Project Delivery Methods
In a design-build contract, the designer (AE) and the general contractor (GC) are the same entity. Design-Build is the easiest method of procurement for the owner. The reason is because it involves only one contract and the design-builder carries all of the liability.
In design-bid-build procurement, the design team and the general contractor are separate entities and require separate contracts from the owner. The design contracts may be split between architects and engineers. The AE entities carry all the design liability and the general contractor carries all the construction liability.
CM At-Risk (CMAR)
CM At-Risk is similar to Design-Bid-Build. The only difference is that the General Contractor (called the Construction Manager), is more involved in the design phase and delivers a guaranteed maximum price (GMP) or budget for the project. The purpose of this method of procurement is to shift the liability for change orders and cost overruns to the CM. This method is most common in state, federal, and municipal projects.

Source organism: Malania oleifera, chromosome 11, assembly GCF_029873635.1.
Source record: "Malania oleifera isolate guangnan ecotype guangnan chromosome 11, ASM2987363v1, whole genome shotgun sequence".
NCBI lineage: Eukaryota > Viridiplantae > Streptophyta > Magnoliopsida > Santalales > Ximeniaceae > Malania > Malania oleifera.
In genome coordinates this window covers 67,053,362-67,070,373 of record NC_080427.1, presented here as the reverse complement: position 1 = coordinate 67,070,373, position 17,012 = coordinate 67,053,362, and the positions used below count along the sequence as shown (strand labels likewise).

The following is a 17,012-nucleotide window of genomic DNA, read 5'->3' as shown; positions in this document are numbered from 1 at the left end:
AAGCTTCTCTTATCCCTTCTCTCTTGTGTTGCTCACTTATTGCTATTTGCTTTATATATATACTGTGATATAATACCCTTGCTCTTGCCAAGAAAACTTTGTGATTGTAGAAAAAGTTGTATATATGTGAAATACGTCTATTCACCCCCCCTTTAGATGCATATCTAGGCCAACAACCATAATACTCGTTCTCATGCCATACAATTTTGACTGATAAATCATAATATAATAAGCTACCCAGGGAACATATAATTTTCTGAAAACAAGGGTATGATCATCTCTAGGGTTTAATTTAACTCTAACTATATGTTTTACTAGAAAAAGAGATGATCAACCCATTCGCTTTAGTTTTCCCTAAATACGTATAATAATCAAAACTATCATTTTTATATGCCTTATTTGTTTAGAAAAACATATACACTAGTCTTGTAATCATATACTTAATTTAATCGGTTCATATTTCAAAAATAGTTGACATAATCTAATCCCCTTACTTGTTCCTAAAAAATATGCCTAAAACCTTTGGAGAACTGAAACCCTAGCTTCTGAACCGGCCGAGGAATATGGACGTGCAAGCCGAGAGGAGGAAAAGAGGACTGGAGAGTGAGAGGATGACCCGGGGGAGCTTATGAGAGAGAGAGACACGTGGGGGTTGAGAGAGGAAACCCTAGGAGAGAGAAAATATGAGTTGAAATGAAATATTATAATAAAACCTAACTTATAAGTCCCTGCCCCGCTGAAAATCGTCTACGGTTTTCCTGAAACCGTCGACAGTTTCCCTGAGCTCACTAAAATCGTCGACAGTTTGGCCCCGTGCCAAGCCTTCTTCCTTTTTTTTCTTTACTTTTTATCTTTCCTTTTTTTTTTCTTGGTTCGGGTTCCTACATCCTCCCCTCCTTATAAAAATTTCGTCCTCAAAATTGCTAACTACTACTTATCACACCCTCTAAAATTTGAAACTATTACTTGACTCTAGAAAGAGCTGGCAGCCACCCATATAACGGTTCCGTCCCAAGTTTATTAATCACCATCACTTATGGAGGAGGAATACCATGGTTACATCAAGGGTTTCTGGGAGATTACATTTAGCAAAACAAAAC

In multiple prime procurement, there is no general contractor. The owner directly employs all the construction management and holds all the individual trade contracts as well as the design contracts. This is the riskiest and most involved method of procurement for the owner. Owner-developers such as Lendlease employ this method of procurement as they are constantly constructing new buildings.
Public-Private Partnerships (P3) - (Excluded)
Recently, public-private partnerships have been called a method of project delivery. This is simply not true; they are a method of development. All general contractors should be dissuaded from entering into such agreements as they are highly complex and involve time frames and risks that are well outside the scope of normal business activities.